NASA is embarking a new ambitious mission to unravel the sun’s interior mechanisms that may help predict solar storms that cause chaos on Earth.
The U.S. space agency hopes the mission — scheduled for February 9 from Space Launch Complex-41, Cape Canaveral AFS, Florida — will help understand the causes of extreme solar activities such as sun spots and solar winds and flares.
According to NASA, after its launch, the Solar Dynamics Observatory (SDO) will spend five years in orbit trying to discover how such solar phenomena are created.
Understanding of those activities, the scientists hope they will be able to produce reliable forecasts of “space weather” and provide advance warnings of any threat, The Sunday Times reported.
Scientists have long said that solar disturbances on the sun can trigger dangerous x-rays, charged particles and magnetic fields that can disrupt power supplies, communication signals and aircraft navigation systems on Earth.
“It is NASA’s first weather mission and it aims to characterise everything on the sun that can impact on the Earth and near Earth,” said project scientist Barbara Thompson.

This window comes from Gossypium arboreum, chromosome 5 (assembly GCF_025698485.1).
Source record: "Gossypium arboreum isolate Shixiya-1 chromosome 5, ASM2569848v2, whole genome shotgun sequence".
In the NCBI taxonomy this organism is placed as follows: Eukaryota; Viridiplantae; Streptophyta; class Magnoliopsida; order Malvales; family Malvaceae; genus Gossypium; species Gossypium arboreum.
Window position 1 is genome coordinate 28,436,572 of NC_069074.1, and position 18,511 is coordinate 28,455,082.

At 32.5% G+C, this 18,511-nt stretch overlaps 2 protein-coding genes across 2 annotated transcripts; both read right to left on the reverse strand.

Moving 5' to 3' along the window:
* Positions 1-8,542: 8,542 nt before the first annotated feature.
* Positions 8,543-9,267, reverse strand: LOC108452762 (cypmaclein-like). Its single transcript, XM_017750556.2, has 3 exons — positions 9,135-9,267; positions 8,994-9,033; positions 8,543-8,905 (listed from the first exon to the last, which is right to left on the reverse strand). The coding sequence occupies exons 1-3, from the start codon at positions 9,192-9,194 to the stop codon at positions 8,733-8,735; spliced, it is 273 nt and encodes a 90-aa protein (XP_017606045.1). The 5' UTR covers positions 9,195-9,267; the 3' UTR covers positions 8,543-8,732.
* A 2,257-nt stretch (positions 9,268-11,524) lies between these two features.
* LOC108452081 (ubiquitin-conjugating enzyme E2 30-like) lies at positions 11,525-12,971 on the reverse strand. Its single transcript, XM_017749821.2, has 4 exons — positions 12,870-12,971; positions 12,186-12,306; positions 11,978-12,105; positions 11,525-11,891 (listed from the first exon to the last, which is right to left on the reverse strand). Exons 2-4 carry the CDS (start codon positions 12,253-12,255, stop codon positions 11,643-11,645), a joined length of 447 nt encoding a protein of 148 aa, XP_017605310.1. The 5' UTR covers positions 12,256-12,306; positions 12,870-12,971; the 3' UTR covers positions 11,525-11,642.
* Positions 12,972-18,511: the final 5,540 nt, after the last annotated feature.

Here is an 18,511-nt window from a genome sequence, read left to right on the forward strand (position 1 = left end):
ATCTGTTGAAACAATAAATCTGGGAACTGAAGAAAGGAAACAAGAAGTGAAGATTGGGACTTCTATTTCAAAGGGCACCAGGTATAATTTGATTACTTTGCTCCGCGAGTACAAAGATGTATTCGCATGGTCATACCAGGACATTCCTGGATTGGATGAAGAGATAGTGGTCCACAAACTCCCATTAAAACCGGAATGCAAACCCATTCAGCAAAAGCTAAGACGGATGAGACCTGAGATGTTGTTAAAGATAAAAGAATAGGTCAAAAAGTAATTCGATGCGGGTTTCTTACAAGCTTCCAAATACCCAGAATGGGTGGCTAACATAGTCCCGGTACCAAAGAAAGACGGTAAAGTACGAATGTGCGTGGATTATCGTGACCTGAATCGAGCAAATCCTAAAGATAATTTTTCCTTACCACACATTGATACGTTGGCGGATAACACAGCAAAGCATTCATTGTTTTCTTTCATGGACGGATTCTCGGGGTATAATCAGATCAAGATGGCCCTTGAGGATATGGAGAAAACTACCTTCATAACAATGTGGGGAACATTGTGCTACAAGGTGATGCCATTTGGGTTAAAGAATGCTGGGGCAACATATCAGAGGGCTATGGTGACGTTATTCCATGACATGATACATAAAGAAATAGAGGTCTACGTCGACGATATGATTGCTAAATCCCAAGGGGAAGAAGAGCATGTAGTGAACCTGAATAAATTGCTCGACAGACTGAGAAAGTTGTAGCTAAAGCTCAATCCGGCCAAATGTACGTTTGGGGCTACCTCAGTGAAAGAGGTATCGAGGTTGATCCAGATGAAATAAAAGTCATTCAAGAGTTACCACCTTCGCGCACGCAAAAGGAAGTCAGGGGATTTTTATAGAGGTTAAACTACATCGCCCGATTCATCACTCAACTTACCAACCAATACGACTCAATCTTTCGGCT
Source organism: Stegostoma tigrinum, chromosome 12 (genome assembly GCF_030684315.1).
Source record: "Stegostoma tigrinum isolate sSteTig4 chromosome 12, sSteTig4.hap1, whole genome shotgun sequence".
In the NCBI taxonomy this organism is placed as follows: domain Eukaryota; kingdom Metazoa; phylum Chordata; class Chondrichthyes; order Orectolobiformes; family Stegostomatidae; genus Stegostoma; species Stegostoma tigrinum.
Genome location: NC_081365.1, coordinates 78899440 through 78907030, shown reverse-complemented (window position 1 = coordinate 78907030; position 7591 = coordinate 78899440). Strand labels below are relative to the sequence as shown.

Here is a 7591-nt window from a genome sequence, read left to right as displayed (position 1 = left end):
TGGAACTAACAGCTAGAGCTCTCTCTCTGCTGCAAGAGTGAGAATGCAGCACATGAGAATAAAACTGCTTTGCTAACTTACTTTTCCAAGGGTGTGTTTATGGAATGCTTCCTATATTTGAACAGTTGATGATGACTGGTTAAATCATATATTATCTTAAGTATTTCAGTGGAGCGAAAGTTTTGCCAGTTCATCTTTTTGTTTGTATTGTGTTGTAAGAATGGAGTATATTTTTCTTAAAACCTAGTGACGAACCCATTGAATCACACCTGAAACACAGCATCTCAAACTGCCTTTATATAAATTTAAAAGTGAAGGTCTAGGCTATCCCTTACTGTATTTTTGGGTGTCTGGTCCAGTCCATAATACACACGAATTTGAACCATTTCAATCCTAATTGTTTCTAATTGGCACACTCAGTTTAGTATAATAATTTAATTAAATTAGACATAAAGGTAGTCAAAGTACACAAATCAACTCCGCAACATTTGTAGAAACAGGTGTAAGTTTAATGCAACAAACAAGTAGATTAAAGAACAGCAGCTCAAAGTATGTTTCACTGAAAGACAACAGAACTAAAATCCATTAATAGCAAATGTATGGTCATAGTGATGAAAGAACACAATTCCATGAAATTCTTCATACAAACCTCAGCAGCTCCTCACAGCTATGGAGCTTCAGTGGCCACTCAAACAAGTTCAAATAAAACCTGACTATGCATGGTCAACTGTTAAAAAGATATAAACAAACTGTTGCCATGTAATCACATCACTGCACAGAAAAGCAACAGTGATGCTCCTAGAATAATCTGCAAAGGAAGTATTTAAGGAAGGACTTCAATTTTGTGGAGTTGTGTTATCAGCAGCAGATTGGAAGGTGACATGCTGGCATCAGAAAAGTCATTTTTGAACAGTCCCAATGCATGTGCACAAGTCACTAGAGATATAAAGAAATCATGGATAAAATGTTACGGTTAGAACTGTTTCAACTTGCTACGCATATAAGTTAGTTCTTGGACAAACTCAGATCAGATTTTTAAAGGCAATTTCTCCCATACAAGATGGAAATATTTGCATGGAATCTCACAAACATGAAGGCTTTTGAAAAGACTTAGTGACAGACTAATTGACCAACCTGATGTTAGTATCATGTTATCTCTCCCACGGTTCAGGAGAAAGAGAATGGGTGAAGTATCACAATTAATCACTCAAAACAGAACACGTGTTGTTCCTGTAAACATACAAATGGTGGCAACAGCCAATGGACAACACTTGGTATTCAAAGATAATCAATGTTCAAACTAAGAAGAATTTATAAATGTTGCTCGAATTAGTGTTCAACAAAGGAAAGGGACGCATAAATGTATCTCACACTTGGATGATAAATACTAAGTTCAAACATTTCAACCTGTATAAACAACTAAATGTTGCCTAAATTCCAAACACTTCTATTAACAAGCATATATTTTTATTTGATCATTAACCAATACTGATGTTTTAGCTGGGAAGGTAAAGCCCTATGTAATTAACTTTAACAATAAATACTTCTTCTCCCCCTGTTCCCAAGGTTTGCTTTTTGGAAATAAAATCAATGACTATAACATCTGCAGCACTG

“We know things happen on the sun which affect spacecraft, communications and radio signals. If we can understand the underlying causes of what is happening then we can turn this information into forecasts.”
The key thing about the mission, Thompson said, is that it is not just pure science for its own sake. “There is likely to be a direct and immediate benefit for people.”
Orbiting the Earth at a distance of 22,300 miles, the observatory will measure fluctuations in the sun’s ultraviolet output, map magnetic fields and photograph its surface and atmosphere.
NASA estimates that the SDO, which experts have linked to a ‘giant microscope’, will transmit as much as 50 times more scientific data than any other mission in the space agency’s history.
Each image will consist of more than 16m pixels and will be 10 times clearer than high-definition television. And the amount of data sent back to Earth daily will be equivalent to downloading 500,000 songs a day from the Internet, the report said.
Solar magnetic storms and space weather disturbances have had a number of dramatic consequences over the years. In 1989, millions of people in Canada and the U.S. were left without electricity for more than nine hours after a magnetic storm sent shockwaves through the Hydro-Quebec power grid.
Five years later, a geomagnetic storm temporarily knocked out two Canadian satellites and Intelsat-K, an international communications satellite.
The most powerful solar storm in history, known as a ’superstorm’, occurred on September 1, 1859. It caused the failure of telegraph systems in Europe and North America.